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Yesterday I got a text from a friend who had heard about a stabbing in Boulder involving 3 homeless men. She wanted to know if we knew them. I read the article and looked at the thumbnail picture of the suspect and was thankful that no, I didn’t recognize the face or the name. But one of our other street friends posted something on Facebook today that made us investigate further and we were shocked to find out that the suspect was in fact our friend Eddie. I hadn’t recognized him because he wears his hair differently than the picture and because you couldn’t enlarge it to see it better.

Eddie, who plays the guitar left-handed on the mall. Eddie, who has 2 sweet little girls that live with their mom. Eddie, who Tanner met when he was here for Spring Break and reconnected with this summer while he was here interning with us. Eddie, who visited church with us and wept through the service. Eddie, who is grateful for everything he has. Eddie, who I happily introduced my parents to last Sunday. Eddie, my friend.

Benny is doing his best to get in to see Eddie, but we have heard, and the newspaper has now run this as well, that he claims it was self-defense. He is not a violent guy and the other street people know this too. Many have given that statement to the police. It is still under investigation, and I would appreciate it if you’d pray for my friend. Even if it wasn’t self-defense – and I believe in my gut that it was – I would stand by Eddie through this process.

Being homeless isn’t easy, and it’s not a choice for everyone. I’ll end this now before getting on that particular soapbox. I’ll update this when I know more. Thanks for praying.

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A man’s body was pulled from Boulder Creek yesterday. It’s the second time this month, and my very first thought was, “Oh God! Please don’t let it be anyone I know.” It’s not what I would have thought before we moved here. Back then I would have thought, “How sad!” and gone on with my day. Now news like that stops me cold. It got me thinking about how far I’ve come – how much I’ve changed. I am still me, but I’m a better version. Growth is good. My edges are smoother, the hardness softened, I have thicker skin, and more patience. God has made me pliable, more loving and forgiving, and definitely more dependent on Him. I’ve let go of so many preconceived notions about others, found a deep community of friends, walked through healing of some of my childhood horrors, and stepped into a new life of writing and speaking.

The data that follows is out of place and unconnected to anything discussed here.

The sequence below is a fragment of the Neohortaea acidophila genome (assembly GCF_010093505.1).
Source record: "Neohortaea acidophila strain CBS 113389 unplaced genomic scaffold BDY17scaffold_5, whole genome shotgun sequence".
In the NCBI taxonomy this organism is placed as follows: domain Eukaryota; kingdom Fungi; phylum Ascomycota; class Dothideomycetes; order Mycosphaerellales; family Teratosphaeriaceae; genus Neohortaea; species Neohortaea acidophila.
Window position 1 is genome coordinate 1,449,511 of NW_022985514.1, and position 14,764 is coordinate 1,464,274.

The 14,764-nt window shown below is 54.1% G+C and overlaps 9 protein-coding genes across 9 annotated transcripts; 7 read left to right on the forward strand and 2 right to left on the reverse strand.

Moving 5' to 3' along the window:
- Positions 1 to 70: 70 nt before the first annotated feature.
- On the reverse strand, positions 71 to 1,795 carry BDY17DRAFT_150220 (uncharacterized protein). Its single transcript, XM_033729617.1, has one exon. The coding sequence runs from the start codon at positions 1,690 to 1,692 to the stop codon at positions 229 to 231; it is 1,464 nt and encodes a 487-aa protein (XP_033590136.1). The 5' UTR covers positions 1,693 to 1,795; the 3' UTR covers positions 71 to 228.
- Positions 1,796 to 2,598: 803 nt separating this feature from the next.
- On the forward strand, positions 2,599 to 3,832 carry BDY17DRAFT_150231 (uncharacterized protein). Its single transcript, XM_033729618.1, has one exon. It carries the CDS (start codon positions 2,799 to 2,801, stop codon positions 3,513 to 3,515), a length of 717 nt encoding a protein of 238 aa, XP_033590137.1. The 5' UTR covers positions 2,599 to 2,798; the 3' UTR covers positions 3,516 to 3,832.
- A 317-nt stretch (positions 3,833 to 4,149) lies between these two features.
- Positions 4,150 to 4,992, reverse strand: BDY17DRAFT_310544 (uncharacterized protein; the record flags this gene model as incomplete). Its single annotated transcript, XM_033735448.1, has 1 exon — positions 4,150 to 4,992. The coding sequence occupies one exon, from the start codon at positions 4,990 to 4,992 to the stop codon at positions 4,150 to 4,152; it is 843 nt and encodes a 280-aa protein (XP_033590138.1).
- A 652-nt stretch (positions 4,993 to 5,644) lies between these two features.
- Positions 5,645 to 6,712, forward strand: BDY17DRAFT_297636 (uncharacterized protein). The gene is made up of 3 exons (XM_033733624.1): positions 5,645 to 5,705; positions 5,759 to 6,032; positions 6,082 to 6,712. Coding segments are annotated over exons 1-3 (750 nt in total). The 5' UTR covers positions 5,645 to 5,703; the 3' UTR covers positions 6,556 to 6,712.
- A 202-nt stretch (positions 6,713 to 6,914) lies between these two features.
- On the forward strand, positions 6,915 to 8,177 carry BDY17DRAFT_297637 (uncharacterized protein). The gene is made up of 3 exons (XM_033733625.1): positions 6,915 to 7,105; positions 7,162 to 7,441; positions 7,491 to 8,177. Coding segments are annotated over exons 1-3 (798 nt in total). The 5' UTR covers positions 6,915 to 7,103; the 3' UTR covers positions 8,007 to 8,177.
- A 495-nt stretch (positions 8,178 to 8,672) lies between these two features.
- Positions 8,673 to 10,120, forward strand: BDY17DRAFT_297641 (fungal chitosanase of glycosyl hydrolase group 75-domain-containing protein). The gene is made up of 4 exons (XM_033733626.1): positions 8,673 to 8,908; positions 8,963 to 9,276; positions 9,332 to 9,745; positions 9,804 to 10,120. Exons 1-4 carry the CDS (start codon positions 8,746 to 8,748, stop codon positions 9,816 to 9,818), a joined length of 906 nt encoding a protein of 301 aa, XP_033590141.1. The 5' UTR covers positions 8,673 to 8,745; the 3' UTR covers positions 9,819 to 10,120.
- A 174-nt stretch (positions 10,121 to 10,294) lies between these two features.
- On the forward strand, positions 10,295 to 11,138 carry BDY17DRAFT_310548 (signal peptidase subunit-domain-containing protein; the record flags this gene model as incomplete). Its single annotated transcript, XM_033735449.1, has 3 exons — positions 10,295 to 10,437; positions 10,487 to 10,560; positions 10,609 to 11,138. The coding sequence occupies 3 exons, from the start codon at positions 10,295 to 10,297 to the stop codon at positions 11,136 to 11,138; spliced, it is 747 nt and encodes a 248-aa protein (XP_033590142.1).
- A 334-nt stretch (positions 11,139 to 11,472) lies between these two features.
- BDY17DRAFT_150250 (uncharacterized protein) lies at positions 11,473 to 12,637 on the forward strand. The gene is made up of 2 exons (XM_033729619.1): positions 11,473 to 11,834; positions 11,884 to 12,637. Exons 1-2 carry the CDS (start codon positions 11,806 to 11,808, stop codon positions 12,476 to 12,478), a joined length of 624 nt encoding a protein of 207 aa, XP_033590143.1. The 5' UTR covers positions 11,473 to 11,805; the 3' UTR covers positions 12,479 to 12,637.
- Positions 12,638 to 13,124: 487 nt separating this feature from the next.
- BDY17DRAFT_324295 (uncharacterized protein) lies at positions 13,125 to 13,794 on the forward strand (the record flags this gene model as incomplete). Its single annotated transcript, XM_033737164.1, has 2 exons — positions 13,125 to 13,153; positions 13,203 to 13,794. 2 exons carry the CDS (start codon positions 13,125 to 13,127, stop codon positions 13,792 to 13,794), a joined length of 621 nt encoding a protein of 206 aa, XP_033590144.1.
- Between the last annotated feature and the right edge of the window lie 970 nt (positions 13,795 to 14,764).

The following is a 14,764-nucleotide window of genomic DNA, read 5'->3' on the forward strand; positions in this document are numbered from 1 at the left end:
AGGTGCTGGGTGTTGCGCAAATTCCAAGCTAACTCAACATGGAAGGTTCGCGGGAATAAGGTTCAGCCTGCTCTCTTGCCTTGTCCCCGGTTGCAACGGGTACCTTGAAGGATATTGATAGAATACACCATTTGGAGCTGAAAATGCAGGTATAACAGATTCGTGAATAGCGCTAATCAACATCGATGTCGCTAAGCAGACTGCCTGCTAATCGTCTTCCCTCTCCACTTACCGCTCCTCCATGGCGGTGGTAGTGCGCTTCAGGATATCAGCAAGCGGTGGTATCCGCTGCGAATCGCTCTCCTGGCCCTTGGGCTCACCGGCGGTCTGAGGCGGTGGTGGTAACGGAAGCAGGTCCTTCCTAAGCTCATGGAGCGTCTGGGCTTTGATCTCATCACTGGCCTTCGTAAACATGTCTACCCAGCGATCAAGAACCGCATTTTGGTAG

Yes, I’ve changed. The past 7 years have held such beautiful moments of triumph and crushing moments of sorrow. I’ve experienced new life and the sting of death. I know more is to come, but this post is about seeing how I’ve changed in practical and visible ways.

7 years ago, if the weatherman reported a forecast of a blizzard, I would smile and think, “Yes! Good napping weather, hot chocolate, pajama days.” Now I worry about my friends who live on the street and hope they find shelter with warmth and welcome.

7 years ago, I threw away food when it hit its expiration date. (Like it magically goes bad at midnight on that day??) Now, I am choosy about the food I get rid of and I not only share with friends in need, I feed my family on America’s leftovers. I use lots of coupons, shop at bakery outlets, and frequent a food bank.

7 years ago, I thought homeless people were middle-aged men with missing teeth, holding brown bags wrapped around a bottle. Now I know they are just like me. They have family and friends, problems and stress, and cover all ages from birth to 100 years old. They are someone’s daughter, son, father, or mother. Like me, they have a story to tell and need someone to listen and care.

7 years ago, I relied on a steady paycheck with insurance for my kids and money to pay for swimming lessons. Now I rely on God moving in people’s hearts and donations to our ministry so we can pay our bills, feed our family, and share what we have with our street friends. There is no money for lessons or insurance.

7 years ago, I was nervous pulling up to a stop light if there was a person there holding a sign asking for money, food, or work. Now stop lights are opportunities for me to chat, ask a name, and offer bottled water, new socks, and snacks to the person with the sign.

7 years ago, I hoped for miracles of healing. Now I manifest them.

7 years ago, I stepped out of the church (full-time ministry) and into the world. Now I step out of the world (full-time ministry) to speak at churches.

7 years ago, I was pretty self-centered and loved people like me. Now I’m less so and love people whom I have little in common with, and I’ve been surprised by who those people are. They’re not who you might think.

7 years ago, I thought my faith was real. Now I know it is.

I’ve come a long way and I’m looking more and more like the me I am made to be.

What about you? How have you changed in the last 7 years?